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Sick from Ticks: Human Ehrlichiosis

​Infections from ticks are on the rise in the United States. But while many parents know about Lyme Disease, fewer may be aware of other illnesses children can get from ticks. Fever, headache and other flu-like symptoms a week or two after being bitten by a tick, for example, could be symptoms of human ehrlichiosis infection.

How is it Spread?

Human ehrlichioses infections are caused by at least 3 different types of bacteria that are spread through bites of infected ticks—Ehrlichia chaffeensis, Ehrlichia ewingii, and Anaplasma spp.

Lone star ticks(Amblyomma americanum), named for the single white dot on their backs, are the primary way humans are affected with ehrlichioses. In addition, lone star ticks are aggressive human biters—the most common tick reported to bite humans in the southeastern and southcentral United States. However, there have been reports of long star ticks in states as far north as Minnesota and New Hampshire.

Deer ticks (Ixodes scapularis) and dog ticks (Dermacentor variabilis) also can be infected with and spread the bacteria causing human ehrlichioses.

Signs and Symptoms:

Ehrlichiosis infections have signs and symptoms similar to influenza (the flu), including:

  • Fever

  • Headache

  • Chills

  • Muscle and joint aches and pains

  • Generally feeling sick and fatigued (malaise)

  • Poor appetite

  • Nausea and vomiting

In some cases, the child may also develop a rash, cough or confusion. These symptoms typically begin 5 to 10 days after the tick bite. It is important to remember that tick bites often go unnoticed. Many people with tick-borne infections do not realize that a tick has bitten them.

What Parents Can Do:

  • Call the pediatrician. Children, or their parents, may not notice if they've been bitten by a tick.  Call your pediatrician right away if your child has these symptoms—especially if the family recently spent time in nature areas. Your child may need lab tests and may receive a prescription antibacterial medication, usually doxycycline, if it turns out he or she has a human ehrlichiosis infection. Most children with ehrlichioses who are treated will recover completely within 1 to 2 weeks.

  • Prevent exposure. Limit your child's exposure to ticks and bacteria they may carry as much as possible. Steps that can help include:

    • Stick to the beaten path. Try to stay on the trail in wooded areas where ticks are known to be a problem. Avoid playing in tall grassy areas or those with a lot of leaves on the ground, habitats that ticks also love.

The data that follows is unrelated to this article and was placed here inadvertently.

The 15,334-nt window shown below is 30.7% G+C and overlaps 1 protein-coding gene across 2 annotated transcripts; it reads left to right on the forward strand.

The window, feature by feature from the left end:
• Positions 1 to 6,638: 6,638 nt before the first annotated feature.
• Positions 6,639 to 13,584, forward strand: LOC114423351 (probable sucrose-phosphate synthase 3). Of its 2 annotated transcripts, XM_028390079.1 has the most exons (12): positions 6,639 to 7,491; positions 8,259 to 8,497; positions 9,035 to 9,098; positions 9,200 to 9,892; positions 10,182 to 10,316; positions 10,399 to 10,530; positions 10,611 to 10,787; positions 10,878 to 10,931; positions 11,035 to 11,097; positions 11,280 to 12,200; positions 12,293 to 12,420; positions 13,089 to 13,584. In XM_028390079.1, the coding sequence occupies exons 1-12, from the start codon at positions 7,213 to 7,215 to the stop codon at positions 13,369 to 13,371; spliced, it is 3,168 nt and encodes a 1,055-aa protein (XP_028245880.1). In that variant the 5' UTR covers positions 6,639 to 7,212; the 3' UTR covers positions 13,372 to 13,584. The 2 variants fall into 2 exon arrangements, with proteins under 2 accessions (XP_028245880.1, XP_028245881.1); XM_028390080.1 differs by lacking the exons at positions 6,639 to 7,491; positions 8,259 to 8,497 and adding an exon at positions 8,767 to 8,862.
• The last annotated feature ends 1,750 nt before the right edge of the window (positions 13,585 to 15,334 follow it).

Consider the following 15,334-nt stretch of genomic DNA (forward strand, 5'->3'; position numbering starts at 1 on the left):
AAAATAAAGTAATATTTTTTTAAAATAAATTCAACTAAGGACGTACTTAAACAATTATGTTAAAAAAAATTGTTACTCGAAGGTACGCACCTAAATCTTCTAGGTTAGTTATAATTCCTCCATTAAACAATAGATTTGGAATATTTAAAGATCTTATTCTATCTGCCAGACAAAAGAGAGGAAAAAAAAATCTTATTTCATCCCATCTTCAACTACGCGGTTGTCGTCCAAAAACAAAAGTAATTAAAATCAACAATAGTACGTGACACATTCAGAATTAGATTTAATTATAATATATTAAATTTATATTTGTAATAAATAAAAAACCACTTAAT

• Backyard basics. Keep lawns where children play mowed and raked. Try to set up play equipment, such as swing sets, in sunny, dry areas away from wooded edges of yards.

    • Cover up. Dress your child in a hat and long-sleeved shirt and long pants that cover most of the body. Tuck pant legs into his or her socks.

    • Use insect repellent. Apply an EPA-registered insect repellant to exposed skin in a ventilated area. For example, repellents containing 20-30% DEET are safe and effective when used as directed for children. Products containing plant-based picaridin can also be used on skin and can help keep ticks off. Reapply every 6 hours or according to label instructions. Permethrin products can be used to treat clothing and gear, but should not be applied to skin.

  • Don't forget pets. Treat pets with tick repellents as advised by your veterinarian.

  • Wash off. Bathing or showering after coming inside makes it easier to spot ticks that may be crawling or attached to the skin. Be sure to check less visible spots such as folds of skin, behind the ears, and the scalp.

  • Remove ticks. Gently remove any ticks you see as soon as possible to minimize exposure to the bacteria they may carry. Using tweezers, pull straight out without twisting. After the tick is removed wash the area with soap and water.

  • Use the dryer. To help kill ticks, put clothing right into the dryer, if possible, on high heat for at least 10 minutes.

​​If you have any questions about tick-related illness, talk with your pediatrician.

Additional Information & Resources:

Last Updated
9/29/2017
Source
Section on Infectious Diseases and Council on Environmental Health (Copyright © 2017 American Academy of Pediatrics)
The information contained on this Web site should not be used as a substitute for the medical care and advice of your pediatrician. There may be variations in treatment that your pediatrician may recommend based on individual facts and circumstances.
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